Source: DVM 360
By: Jacqueline Gimmler, DVM, Jenise Daigle, DVM, DACVD

Classically, atopic dermatitis is thought to be caused by a genetic defect in the immune system, leading to a hypersensitivity to normal environmental allergens. Newer theories propose that genetic defects in skin lipids and proteins create a barrier defect that lets allergens into the body, stimulating an immune response. The study of skin barrier function in dogs is the subject of a lot of research, and measuring transepidermal water loss is commonly used to estimate barrier function. New topical treatments geared toward improving the skin barrier are emerging and may be useful additions to the classic atopic dermatitis treatment protocol.


Some new topical therapies have been developed with the goal of improving epidermal barrier function. The theory is that topically applying lipids to the skin stimulates it to produce its own lipids, leading to barrier repair. These therapies are different from supplementing fatty acids because they are administered directly onto the skin and because many of them provide ceramides, the most important lipid component of the skin barrier. It has been shown that the skin barrier cannot be disrupted unless ceramides are removed.

1. Allerderm Spot-On (Virbac Animal Health; $20 to $30 for a six-pack), a ceramide and fatty acid-containing liquid, is applied to the skin in a similar manner to monthly flea control products. The instructions for this product are to apply one pipette a week for four weeks and then one pipette a month for maintenance.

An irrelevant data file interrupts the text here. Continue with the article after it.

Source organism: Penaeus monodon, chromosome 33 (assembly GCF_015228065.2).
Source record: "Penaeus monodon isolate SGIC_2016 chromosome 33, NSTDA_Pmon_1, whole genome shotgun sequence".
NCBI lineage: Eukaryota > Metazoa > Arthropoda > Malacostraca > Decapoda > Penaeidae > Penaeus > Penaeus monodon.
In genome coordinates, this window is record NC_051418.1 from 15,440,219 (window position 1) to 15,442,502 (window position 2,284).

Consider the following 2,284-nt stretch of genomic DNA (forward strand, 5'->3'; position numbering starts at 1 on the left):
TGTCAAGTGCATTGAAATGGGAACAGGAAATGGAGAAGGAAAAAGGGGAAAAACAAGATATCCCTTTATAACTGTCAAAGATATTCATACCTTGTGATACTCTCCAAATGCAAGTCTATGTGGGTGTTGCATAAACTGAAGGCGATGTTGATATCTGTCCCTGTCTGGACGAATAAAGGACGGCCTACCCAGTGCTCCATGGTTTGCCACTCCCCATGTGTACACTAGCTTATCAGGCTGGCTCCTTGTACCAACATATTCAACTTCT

2. Dermoscent Essential 6 spot-on (Laboratoire De Dermo-Cosmetique Animale, Castres, France; $15 to $20 for a four-pack) contains essential oils and fatty acids. The instructions for this product are to apply one pipette a week for eight weeks and then one pipette every two weeks for maintenance. In a small study, seven atopic dogs were treated with this product for eight weeks and had their canine atopic dermatitis extent and severity index (CADESI) scores measured before and after treatment.9 They had statistically significant improvement (P = 0.0043) in severity of disease, though there was not a control group.

3.Sogeval Laboratories makes a line of products containing phytosphingosine, a precursor to ceramides (Figure 5). Douxo Seborrhea Shampoo (Sogeval Laboratories; $50 to $65 for a 25-pack) can be used one or two times a week along with the Douxo Seborrhea Micro-emulsion Spray (Sogeval Laboratories). Duoxo Seborrhea Spot-on (Sogeval Laboratories) can be used alone or in combination with the shampoo or spray and should be applied once weekly for four weeks and then twice monthly for maintenance.